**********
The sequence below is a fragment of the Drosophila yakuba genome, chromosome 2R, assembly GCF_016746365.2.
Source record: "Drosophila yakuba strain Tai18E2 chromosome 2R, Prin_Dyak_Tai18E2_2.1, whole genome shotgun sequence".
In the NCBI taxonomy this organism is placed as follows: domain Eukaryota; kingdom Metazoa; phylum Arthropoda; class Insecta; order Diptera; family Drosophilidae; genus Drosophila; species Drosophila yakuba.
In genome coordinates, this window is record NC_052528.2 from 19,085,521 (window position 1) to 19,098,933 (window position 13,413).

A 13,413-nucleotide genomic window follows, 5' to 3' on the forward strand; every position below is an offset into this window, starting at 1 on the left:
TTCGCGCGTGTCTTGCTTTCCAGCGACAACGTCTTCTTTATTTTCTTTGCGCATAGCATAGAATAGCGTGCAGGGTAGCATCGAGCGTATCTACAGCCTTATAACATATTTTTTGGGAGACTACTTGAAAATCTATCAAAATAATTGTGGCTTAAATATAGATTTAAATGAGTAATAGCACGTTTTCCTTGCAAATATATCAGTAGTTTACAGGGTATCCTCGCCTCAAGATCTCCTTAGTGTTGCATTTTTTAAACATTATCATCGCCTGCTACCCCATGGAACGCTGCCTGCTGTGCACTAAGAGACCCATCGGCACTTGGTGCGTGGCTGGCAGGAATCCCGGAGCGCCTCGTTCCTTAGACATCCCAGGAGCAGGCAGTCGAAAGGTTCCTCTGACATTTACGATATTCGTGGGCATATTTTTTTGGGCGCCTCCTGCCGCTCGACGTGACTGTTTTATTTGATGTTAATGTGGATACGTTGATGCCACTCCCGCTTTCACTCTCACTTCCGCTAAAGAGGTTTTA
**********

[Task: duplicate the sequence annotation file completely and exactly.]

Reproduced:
The sequence below is a fragment of the Drosophila yakuba genome, chromosome 2R, assembly GCF_016746365.2.
Source record: "Drosophila yakuba strain Tai18E2 chromosome 2R, Prin_Dyak_Tai18E2_2.1, whole genome shotgun sequence".
In the NCBI taxonomy this organism is placed as follows: domain Eukaryota; kingdom Metazoa; phylum Arthropoda; class Insecta; order Diptera; family Drosophilidae; genus Drosophila; species Drosophila yakuba.
In genome coordinates, this window is record NC_052528.2 from 19,085,521 (window position 1) to 19,098,933 (window position 13,413).

A 13,413-nucleotide genomic window follows, 5' to 3' on the forward strand; every position below is an offset into this window, starting at 1 on the left:
TTCGCGCGTGTCTTGCTTTCCAGCGACAACGTCTTCTTTATTTTCTTTGCGCATAGCATAGAATAGCGTGCAGGGTAGCATCGAGCGTATCTACAGCCTTATAACATATTTTTTGGGAGACTACTTGAAAATCTATCAAAATAATTGTGGCTTAAATATAGATTTAAATGAGTAATAGCACGTTTTCCTTGCAAATATATCAGTAGTTTACAGGGTATCCTCGCCTCAAGATCTCCTTAGTGTTGCATTTTTTAAACATTATCATCGCCTGCTACCCCATGGAACGCTGCCTGCTGTGCACTAAGAGACCCATCGGCACTTGGTGCGTGGCTGGCAGGAATCCCGGAGCGCCTCGTTCCTTAGACATCCCAGGAGCAGGCAGTCGAAAGGTTCCTCTGACATTTACGATATTCGTGGGCATATTTTTTTGGGCGCCTCCTGCCGCTCGACGTGACTGTTTTATTTGATGTTAATGTGGATACGTTGATGCCACTCCCGCTTTCACTCTCACTTCCGCTAAAGAGGTTTTA